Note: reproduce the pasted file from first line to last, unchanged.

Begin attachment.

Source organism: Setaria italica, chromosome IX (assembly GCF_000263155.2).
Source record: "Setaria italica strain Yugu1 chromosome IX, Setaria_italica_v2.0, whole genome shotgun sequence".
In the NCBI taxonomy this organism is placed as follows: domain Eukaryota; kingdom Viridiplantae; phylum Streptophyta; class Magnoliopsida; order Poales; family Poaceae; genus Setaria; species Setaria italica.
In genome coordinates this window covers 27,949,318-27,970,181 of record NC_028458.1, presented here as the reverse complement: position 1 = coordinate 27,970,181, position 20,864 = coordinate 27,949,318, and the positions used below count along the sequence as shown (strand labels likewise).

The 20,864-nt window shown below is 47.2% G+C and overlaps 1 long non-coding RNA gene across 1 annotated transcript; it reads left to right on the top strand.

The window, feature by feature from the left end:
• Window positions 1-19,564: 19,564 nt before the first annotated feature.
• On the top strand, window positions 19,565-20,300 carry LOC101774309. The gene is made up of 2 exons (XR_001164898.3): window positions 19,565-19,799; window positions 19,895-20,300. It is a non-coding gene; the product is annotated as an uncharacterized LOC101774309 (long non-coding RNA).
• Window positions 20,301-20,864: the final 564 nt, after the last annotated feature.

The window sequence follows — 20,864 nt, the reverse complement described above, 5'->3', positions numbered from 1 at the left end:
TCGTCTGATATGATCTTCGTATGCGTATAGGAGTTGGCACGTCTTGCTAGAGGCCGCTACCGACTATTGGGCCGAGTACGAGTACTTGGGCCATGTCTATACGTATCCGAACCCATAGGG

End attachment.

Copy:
Source organism: Setaria italica, chromosome IX (assembly GCF_000263155.2).
Source record: "Setaria italica strain Yugu1 chromosome IX, Setaria_italica_v2.0, whole genome shotgun sequence".
In the NCBI taxonomy this organism is placed as follows: domain Eukaryota; kingdom Viridiplantae; phylum Streptophyta; class Magnoliopsida; order Poales; family Poaceae; genus Setaria; species Setaria italica.
In genome coordinates this window covers 27,949,318-27,970,181 of record NC_028458.1, presented here as the reverse complement: position 1 = coordinate 27,970,181, position 20,864 = coordinate 27,949,318, and the positions used below count along the sequence as shown (strand labels likewise).

The 20,864-nt window shown below is 47.2% G+C and overlaps 1 long non-coding RNA gene across 1 annotated transcript; it reads left to right on the top strand.

The window, feature by feature from the left end:
• Window positions 1-19,564: 19,564 nt before the first annotated feature.
• On the top strand, window positions 19,565-20,300 carry LOC101774309. The gene is made up of 2 exons (XR_001164898.3): window positions 19,565-19,799; window positions 19,895-20,300. It is a non-coding gene; the product is annotated as an uncharacterized LOC101774309 (long non-coding RNA).
• Window positions 20,301-20,864: the final 564 nt, after the last annotated feature.

The window sequence follows — 20,864 nt, the reverse complement described above, 5'->3', positions numbered from 1 at the left end:
TCGTCTGATATGATCTTCGTATGCGTATAGGAGTTGGCACGTCTTGCTAGAGGCCGCTACCGACTATTGGGCCGAGTACGAGTACTTGGGCCATGTCTATACGTATCCGAACCCATAGGG